Full view of Princess Street Campus
A Green Lantern
The Princess Street Campus of Red River College
Editorial by: Morteza Hazbei
Doug Corbett and his team designed the princess street campus of Red River College, located in the Winnipeg’s exchange district, Manitoba. The building area is 220.00 sq.ft, completed in January 2004. The project has a high level of importance since it took place in the historic site. However, new construction and preservation are well designed and fully coordinated. Architects tried to reshape and preserve the existing situation by restoring the five heritage buildings’ façades and interior spaces along with Princess Street . This building won a 2003 Canadian urban institute Brownie Award, which seeks to recognize leadership, innovation, and environmental sustainability in brownfields redevelopment and regeneration in the Best Overall Project category.
The building consists of a three-story atrium, lounges, library, and a reading room that is set back from the street and away from the historic structures . The Author (n.d.) names this building “green Lantern”. A name not only because it is the largest project by 2004 that reached the C-2000 Federal Sustainable Development performance standard, but also its energy efficiency operation achieves 47 percent better than the model National Energy Code.
Installing photovoltaic panels on the south façade curtain wall of this building teaches sustainability. Since the building is located in the historical site, this PV curtain wall makes a sharp contrast with adjacent structures, which triggers a question on the passerby’s mind why the architect would apply PV panels in the south façade of this historic building. Besides, students can see PV panels through their classroom views, as shown in Fig (1). The fourth-floor classroom provides a view of both the city and integrated PV panels. The existence of the PV panels in one view, city view, and the classroom blackboard, in the other view, imply that each view/wall of the classroom has an educational function. The didactic features of this building not only limit to this PV curtain wall, but the architect also designs a green roof planted with prairie grass. This green roof planted is used to conserve water and reduce the effects of a heat island on the site. The linear garden is another clear example of an educational item in the building. It separates recycled gray water from washroom sinks and showers from the on-site fitness center. Also, the filtered water is applied for irrigation purposes servicing the college’s internal planting . Also, the demolished buildings’ parts reconstructed in their original location. In fact, it not only represents site history but also acts as solar shading.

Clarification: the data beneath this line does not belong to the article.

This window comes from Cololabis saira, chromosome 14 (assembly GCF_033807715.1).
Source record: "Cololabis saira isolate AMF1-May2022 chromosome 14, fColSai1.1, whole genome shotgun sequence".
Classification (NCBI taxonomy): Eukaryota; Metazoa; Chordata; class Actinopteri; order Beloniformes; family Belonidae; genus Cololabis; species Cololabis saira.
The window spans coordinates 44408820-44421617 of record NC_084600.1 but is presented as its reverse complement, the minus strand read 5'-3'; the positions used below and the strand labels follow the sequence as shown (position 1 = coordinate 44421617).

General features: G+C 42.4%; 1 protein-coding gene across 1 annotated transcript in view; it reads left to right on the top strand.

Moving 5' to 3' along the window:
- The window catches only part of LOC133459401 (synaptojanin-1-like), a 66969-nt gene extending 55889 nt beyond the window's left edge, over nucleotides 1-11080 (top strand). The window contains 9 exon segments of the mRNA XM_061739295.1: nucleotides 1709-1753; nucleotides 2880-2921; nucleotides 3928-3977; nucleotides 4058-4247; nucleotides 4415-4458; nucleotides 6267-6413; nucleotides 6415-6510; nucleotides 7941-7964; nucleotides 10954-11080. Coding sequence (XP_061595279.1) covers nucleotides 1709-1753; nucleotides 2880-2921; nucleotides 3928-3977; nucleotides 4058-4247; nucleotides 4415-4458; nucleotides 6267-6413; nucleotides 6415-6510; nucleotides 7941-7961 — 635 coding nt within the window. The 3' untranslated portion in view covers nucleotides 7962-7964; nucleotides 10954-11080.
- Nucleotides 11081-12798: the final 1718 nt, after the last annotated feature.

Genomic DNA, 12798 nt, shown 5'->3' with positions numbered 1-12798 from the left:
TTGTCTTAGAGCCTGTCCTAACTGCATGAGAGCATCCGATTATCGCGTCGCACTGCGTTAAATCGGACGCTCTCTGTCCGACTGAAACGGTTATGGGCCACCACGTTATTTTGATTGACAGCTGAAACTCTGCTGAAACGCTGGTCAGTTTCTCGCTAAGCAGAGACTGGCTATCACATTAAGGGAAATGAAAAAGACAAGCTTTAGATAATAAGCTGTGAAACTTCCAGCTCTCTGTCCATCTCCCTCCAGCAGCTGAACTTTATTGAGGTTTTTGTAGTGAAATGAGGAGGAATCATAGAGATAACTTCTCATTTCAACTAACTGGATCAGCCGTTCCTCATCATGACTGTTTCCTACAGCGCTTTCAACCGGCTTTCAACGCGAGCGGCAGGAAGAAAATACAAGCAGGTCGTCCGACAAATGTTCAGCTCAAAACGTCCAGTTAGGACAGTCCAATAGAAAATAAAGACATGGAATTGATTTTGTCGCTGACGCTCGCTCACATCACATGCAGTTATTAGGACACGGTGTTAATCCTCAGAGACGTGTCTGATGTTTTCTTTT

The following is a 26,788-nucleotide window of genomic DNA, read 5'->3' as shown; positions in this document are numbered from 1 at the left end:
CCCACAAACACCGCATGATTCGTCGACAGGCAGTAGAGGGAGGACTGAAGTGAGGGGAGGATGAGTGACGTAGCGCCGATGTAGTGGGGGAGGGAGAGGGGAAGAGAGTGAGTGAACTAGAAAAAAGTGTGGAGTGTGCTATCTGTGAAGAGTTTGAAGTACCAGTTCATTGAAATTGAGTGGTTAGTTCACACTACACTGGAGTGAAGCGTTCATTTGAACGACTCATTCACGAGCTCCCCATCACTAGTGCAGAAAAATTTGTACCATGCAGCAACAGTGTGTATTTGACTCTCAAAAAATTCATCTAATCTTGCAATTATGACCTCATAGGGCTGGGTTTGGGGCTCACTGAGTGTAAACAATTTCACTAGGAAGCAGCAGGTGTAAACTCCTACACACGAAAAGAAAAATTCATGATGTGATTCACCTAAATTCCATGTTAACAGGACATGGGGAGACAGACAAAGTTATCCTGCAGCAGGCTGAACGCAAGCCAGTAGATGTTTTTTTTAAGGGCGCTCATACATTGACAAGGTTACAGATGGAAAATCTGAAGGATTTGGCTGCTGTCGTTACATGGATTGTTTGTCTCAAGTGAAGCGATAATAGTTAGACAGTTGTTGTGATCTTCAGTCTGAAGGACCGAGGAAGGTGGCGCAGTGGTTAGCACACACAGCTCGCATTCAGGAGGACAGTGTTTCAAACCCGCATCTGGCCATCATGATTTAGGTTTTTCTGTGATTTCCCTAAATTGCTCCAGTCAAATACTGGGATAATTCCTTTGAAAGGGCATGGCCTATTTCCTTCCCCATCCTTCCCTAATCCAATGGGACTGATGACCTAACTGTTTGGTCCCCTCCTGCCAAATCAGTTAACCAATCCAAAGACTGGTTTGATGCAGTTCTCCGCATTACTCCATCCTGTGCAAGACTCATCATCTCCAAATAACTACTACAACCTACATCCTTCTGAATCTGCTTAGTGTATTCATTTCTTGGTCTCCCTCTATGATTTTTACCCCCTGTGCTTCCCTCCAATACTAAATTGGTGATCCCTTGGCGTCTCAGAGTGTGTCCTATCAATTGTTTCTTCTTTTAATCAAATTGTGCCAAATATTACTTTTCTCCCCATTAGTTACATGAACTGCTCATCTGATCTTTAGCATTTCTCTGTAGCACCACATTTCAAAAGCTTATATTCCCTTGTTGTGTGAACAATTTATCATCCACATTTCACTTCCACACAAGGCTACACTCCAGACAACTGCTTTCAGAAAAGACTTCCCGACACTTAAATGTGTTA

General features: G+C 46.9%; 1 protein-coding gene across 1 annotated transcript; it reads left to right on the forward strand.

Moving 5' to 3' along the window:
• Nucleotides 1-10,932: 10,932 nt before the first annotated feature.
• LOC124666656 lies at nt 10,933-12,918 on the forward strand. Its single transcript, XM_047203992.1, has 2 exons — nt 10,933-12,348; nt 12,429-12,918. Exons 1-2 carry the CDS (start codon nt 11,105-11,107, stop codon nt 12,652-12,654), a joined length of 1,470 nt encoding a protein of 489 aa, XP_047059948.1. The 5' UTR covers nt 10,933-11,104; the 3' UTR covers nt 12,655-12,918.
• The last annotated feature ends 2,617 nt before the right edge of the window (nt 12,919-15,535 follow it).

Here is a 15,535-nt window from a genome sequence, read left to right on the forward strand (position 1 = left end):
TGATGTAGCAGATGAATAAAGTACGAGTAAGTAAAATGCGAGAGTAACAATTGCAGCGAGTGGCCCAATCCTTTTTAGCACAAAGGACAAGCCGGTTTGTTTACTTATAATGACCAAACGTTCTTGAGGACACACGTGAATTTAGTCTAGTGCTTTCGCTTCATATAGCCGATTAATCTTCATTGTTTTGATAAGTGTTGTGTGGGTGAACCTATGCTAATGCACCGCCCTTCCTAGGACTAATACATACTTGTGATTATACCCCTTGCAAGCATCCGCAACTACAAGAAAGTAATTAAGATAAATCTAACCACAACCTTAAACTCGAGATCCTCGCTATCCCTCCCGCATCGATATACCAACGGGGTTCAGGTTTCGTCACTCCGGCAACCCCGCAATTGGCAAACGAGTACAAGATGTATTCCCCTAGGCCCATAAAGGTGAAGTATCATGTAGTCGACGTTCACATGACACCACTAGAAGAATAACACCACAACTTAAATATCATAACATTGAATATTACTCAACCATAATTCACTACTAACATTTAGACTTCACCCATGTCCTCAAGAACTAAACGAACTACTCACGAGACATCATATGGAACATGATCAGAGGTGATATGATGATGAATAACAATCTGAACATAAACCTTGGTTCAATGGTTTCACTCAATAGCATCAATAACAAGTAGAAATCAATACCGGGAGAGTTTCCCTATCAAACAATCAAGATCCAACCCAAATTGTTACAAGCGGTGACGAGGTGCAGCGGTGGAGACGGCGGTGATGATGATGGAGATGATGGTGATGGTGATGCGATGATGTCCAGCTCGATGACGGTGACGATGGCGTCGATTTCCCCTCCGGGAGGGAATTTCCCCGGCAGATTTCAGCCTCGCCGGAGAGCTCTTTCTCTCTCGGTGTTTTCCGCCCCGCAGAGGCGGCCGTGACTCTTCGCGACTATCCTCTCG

The author directly describes the didactic role of the building when she/he explains about exposed material and the reason for using natural color in the design process.
“Another strategy in the building’s sustainable design is a reduction in the use of finishes such that material is left in their natural color or texture wherever possible. Drywall, paint surfaces, ceramic tile and suspended ceilings have been reduced or eliminated wherever possible. This gives the building an almost didactic aesthetic -an understanding of the origin of many architectural components."
2006 RAIC Urban Design Award
2004 Society for College & University Planning Honor Award, Excellence in Planning
2004 Heritage Winnipeg Preservation Award of Excellence
2003 Heritage Winnipeg Preservation Award of Excellence
2003 Canadian Urban Institute Brownie Award, Best Overall Project
 Green Lantern. (n.d.). 49 NV-49(1), 20 SE-20–23.